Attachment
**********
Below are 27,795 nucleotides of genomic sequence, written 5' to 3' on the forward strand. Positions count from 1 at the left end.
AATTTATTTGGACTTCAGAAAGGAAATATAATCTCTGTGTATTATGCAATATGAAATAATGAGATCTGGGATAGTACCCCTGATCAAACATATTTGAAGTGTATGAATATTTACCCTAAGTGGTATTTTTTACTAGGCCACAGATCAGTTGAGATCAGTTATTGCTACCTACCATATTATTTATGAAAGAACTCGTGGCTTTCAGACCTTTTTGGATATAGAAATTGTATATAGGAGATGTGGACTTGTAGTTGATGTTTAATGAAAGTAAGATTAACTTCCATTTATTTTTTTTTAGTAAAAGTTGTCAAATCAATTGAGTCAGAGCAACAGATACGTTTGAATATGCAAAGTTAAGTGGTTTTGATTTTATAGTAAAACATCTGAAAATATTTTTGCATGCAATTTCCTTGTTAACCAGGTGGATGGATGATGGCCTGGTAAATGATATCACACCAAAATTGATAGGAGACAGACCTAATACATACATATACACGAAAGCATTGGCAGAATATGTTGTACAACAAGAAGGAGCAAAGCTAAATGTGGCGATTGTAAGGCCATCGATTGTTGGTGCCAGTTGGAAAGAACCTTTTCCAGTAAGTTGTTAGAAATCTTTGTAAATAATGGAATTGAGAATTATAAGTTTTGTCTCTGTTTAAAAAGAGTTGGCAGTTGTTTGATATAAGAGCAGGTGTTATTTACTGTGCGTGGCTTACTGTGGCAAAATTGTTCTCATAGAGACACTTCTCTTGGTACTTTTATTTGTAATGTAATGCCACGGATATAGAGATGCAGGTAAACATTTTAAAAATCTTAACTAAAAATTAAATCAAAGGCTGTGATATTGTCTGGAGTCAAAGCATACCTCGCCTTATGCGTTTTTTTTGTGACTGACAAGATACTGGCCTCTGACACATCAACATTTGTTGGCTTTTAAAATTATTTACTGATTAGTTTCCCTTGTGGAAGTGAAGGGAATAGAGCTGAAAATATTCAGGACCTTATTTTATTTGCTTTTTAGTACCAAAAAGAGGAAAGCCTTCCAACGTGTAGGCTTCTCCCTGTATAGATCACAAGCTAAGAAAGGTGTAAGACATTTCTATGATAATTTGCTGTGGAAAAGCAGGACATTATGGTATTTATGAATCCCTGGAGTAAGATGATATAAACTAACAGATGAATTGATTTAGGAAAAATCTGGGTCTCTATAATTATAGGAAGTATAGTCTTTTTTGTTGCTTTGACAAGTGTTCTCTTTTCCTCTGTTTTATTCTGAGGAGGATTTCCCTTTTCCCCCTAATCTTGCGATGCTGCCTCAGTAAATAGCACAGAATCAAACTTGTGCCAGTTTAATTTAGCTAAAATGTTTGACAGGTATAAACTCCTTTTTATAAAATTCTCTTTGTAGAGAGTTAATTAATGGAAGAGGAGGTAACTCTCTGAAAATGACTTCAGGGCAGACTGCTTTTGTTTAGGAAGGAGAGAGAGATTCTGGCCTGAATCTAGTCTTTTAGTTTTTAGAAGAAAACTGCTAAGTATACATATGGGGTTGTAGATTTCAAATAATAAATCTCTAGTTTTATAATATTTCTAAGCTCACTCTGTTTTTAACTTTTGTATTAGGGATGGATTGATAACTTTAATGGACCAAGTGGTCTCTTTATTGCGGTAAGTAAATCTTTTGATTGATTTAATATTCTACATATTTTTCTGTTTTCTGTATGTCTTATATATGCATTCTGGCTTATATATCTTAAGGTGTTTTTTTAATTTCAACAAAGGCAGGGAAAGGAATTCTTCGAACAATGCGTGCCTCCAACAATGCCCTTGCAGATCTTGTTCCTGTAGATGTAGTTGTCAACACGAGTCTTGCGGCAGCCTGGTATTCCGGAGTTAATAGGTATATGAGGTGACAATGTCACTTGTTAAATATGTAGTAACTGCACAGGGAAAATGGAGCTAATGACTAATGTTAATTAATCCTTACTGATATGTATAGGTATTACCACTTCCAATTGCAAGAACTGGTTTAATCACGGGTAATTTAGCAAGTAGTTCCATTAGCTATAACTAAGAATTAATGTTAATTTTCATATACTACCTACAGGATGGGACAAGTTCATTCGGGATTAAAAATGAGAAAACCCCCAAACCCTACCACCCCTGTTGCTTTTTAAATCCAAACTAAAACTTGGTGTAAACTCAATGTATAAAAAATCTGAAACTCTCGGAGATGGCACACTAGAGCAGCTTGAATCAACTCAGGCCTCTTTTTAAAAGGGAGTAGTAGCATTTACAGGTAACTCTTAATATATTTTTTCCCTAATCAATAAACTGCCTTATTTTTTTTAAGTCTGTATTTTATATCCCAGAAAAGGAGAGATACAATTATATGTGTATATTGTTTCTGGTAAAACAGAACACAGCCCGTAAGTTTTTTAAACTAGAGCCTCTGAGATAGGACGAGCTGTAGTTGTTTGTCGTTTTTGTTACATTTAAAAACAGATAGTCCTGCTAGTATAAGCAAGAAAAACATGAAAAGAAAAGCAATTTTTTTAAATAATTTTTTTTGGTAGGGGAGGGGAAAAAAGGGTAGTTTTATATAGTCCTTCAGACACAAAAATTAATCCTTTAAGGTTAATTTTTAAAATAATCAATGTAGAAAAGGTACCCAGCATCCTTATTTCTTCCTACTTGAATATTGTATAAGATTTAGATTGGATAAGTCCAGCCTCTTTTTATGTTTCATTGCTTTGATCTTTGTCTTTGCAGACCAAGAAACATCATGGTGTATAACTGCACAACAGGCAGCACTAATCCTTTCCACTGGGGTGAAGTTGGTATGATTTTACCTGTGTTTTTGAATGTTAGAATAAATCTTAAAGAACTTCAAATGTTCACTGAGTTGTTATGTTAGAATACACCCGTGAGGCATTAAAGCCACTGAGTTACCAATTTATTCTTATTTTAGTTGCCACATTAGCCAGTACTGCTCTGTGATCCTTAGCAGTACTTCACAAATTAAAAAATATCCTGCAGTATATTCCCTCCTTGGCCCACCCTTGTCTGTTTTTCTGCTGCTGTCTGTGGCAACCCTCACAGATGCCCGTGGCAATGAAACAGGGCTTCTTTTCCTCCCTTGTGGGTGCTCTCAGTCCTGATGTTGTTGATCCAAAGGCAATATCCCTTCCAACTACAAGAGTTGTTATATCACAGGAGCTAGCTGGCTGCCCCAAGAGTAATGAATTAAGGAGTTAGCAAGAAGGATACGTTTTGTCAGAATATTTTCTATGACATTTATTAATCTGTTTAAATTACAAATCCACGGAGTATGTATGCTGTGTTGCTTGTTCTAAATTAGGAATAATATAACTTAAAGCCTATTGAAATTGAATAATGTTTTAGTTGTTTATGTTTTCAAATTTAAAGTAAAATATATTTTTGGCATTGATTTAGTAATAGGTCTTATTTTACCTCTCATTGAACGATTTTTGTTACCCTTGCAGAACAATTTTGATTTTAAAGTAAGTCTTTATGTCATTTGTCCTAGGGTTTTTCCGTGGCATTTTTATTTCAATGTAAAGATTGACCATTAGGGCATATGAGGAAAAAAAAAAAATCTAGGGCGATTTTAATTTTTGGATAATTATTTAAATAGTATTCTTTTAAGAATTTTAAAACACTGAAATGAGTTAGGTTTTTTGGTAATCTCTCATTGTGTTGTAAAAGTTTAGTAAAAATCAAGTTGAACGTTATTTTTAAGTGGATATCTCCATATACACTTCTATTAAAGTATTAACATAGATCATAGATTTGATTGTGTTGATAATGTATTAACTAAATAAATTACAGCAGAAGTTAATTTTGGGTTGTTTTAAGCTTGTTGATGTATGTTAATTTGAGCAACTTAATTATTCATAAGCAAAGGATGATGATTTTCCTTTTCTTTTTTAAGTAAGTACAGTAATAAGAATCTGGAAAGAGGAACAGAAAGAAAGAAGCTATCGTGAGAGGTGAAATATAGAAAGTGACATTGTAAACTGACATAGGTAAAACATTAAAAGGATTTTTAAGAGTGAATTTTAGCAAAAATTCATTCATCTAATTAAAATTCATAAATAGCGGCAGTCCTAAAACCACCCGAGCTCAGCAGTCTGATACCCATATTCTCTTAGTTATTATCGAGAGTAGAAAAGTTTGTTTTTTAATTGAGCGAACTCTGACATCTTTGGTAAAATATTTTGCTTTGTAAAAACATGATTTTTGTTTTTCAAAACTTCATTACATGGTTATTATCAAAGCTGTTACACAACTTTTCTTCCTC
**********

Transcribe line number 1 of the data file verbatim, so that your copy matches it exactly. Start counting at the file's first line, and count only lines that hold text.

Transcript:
Below are 27,795 nucleotides of genomic sequence, written 5' to 3' on the forward strand. Positions count from 1 at the left end.